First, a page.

Train like a triathlete

How ‘supercompensation’ can empower your performances.


First coined 40 years ago by a Hungarian scientist, Nikolai Jakowlew, supercompensation works on the premise that as you introduce training to improve fitness, the body actually reacts by breaking down, losing body mass and weakening tissues or bone as it resorbs nutrients to replace those lost in training.

But, following the negative response to training, the body adapts, building muscle and strengthening bones, tissues and muscles in anticipation of the next training challenge.

It is for this reason that if work is increased too quickly, injuries occur to ligaments, tendons, muscle and even bone (stress fractures).

Time your rest and recovery right, and fitness doesn’t just build in a linear fashion, it increases beyond expectation. Indeed, backing off training by five to 20 per cent every fifth cycle can improve fitness by an extra 10 per cent.


12 weeks+ 
The base of the pyramid takes several weeks to build basic core strength and increases the number of blood capillaries, thus enhancing the horse’s capacity for aerobic exercise. Road work at walk is the traditional base for event horses, with different breeds, ages and previous fitness level influencing the time it will take before the horse is ready to enter the build phase.

The build phase starts to stress the heart, training it to pump harder when the muscles are working in dressage, jumping and fast work to enable more blood to be pumped into the circulatory system. 

A high-intensity day could be hill work, cantering, power-building grids or fatigue-inducing flatwork, but the volume of work – frequency x intensity x duration – stays the same. If a day is ‘high intensity’, it would be a shorter session than the low-intensity day, which would be aimed at training the horse’s mind rather than his body, so a happy hack, light polework or schooling and in-hand or physiotherapy exercises.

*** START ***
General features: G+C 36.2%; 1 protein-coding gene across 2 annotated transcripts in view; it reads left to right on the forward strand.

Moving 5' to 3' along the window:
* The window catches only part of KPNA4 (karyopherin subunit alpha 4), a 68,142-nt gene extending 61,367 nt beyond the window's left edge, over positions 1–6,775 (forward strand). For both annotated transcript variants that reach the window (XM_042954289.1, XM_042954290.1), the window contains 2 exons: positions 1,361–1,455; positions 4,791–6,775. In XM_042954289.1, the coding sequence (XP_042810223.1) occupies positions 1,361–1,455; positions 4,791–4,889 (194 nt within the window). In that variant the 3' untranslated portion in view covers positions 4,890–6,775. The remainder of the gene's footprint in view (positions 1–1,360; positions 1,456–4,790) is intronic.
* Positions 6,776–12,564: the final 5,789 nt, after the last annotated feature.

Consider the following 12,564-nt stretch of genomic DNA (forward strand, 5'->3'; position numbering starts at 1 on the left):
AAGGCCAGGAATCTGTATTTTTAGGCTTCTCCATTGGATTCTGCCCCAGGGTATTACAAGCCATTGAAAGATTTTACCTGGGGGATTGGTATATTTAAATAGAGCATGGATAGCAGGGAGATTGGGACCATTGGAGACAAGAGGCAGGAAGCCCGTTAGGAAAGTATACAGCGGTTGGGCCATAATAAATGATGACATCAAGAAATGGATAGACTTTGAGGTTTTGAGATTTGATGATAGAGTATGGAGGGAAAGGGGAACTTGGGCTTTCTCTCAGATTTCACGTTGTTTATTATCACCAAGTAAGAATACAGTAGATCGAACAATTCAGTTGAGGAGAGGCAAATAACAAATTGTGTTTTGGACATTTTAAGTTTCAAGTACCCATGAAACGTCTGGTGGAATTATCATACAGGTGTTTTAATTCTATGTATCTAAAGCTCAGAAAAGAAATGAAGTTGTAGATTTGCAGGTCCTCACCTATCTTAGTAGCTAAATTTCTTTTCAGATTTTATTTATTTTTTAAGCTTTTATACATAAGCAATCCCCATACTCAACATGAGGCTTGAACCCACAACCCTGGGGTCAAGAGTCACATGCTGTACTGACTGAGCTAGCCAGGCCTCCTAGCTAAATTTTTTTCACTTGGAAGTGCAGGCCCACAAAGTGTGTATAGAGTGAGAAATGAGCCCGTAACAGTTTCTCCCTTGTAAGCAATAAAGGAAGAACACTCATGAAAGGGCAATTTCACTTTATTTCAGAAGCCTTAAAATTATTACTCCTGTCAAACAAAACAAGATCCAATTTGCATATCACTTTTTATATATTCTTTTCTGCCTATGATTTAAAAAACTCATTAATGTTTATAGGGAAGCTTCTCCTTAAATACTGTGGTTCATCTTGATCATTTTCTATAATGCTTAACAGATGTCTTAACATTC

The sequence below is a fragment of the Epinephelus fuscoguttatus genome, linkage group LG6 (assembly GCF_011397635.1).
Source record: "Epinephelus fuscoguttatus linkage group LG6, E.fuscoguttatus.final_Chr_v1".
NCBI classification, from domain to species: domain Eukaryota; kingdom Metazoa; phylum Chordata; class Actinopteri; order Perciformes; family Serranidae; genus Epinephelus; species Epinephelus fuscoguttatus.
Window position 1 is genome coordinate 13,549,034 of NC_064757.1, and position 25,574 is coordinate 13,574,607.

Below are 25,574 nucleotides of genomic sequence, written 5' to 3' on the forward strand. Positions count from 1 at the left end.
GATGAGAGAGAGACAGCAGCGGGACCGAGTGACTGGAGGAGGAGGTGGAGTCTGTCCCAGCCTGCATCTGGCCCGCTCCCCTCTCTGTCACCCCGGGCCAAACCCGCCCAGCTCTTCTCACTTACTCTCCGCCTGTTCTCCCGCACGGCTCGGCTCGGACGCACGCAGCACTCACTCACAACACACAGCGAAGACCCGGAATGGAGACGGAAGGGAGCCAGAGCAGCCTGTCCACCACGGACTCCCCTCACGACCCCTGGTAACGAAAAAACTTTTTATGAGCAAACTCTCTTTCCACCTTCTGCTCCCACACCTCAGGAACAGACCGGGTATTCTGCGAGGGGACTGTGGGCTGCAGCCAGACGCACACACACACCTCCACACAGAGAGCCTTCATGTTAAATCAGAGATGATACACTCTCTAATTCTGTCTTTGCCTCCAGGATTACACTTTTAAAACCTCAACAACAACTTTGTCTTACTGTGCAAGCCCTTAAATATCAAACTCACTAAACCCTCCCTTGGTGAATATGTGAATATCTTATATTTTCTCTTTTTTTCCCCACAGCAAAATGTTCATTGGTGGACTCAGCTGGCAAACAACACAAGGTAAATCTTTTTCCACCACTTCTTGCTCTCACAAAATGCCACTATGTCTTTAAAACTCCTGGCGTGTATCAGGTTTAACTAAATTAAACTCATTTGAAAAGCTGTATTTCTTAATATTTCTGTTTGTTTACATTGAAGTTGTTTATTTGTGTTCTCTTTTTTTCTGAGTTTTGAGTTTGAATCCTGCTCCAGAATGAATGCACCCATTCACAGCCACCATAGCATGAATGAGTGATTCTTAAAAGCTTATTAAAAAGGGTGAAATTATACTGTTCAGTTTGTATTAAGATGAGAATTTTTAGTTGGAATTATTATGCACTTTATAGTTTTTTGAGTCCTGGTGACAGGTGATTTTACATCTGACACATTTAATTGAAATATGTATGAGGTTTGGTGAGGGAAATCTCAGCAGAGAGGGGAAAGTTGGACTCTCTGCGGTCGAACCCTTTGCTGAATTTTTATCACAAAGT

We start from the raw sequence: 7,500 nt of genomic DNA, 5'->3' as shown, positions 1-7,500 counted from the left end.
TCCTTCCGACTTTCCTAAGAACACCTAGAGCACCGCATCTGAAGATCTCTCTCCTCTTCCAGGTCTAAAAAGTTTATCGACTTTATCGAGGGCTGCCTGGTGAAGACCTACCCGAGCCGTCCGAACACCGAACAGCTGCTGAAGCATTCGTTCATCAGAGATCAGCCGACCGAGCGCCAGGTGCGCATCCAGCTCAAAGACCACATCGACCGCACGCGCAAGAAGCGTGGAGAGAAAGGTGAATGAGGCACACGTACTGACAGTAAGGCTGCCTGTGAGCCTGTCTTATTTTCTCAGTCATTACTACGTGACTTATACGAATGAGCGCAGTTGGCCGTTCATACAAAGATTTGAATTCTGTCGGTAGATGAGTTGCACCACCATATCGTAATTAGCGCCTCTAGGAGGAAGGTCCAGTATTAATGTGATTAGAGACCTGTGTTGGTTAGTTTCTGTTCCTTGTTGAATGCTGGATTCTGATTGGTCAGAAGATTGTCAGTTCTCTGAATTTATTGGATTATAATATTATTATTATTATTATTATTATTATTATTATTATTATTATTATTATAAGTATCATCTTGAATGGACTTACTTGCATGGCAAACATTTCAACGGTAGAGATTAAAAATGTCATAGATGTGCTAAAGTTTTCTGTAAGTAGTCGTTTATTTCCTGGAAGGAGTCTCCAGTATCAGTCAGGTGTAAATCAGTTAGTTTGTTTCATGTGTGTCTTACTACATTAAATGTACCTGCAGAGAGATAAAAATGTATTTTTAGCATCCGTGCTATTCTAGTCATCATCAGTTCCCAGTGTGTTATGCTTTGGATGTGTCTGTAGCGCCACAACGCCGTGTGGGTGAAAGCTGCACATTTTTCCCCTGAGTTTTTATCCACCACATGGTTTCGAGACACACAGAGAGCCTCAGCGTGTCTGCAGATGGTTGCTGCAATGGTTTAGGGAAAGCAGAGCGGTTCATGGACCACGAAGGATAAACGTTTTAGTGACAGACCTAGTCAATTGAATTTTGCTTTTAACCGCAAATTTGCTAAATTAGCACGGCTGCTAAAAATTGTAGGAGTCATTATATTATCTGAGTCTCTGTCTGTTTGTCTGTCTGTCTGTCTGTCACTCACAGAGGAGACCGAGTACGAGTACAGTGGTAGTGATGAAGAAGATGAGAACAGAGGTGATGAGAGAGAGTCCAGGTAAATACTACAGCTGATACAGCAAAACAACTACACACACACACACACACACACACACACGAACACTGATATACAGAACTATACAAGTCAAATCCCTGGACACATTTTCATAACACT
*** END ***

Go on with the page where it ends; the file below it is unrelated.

The peak phase is the most challenging, with the volume of work gradually increasing. In the main this means more frequent high-intensity sessions, maintaining quality.

Reduce the work load in the final seven to 10 days prior to a major event. Fitness won’t reduce and as horses don’t seem to benefit from carb-loading, a stable diet but reduced exercise will have a similar effect.


  • Spend plenty of time on the base phase of fitness.
  • Only increase training volume by 10 per cent at a time in the build phase.
  • Take breaks within every workout – use walk rests between schooling, jumping or hill repetition exercises.
  • Alternate between high- and low-intensity training workouts in the build phase.
  • If your horse reaches significant fatigue on two consecutive days, give him a day off.
  • Taper your horse’s workout seven to 10 days before an important competition.
  • Divide your training into blocks of five days, five weeks or even five months between events. Build training by 10 per cent on the first four days, weeks or months, and reduce by 20 per cent on the final day, week or month.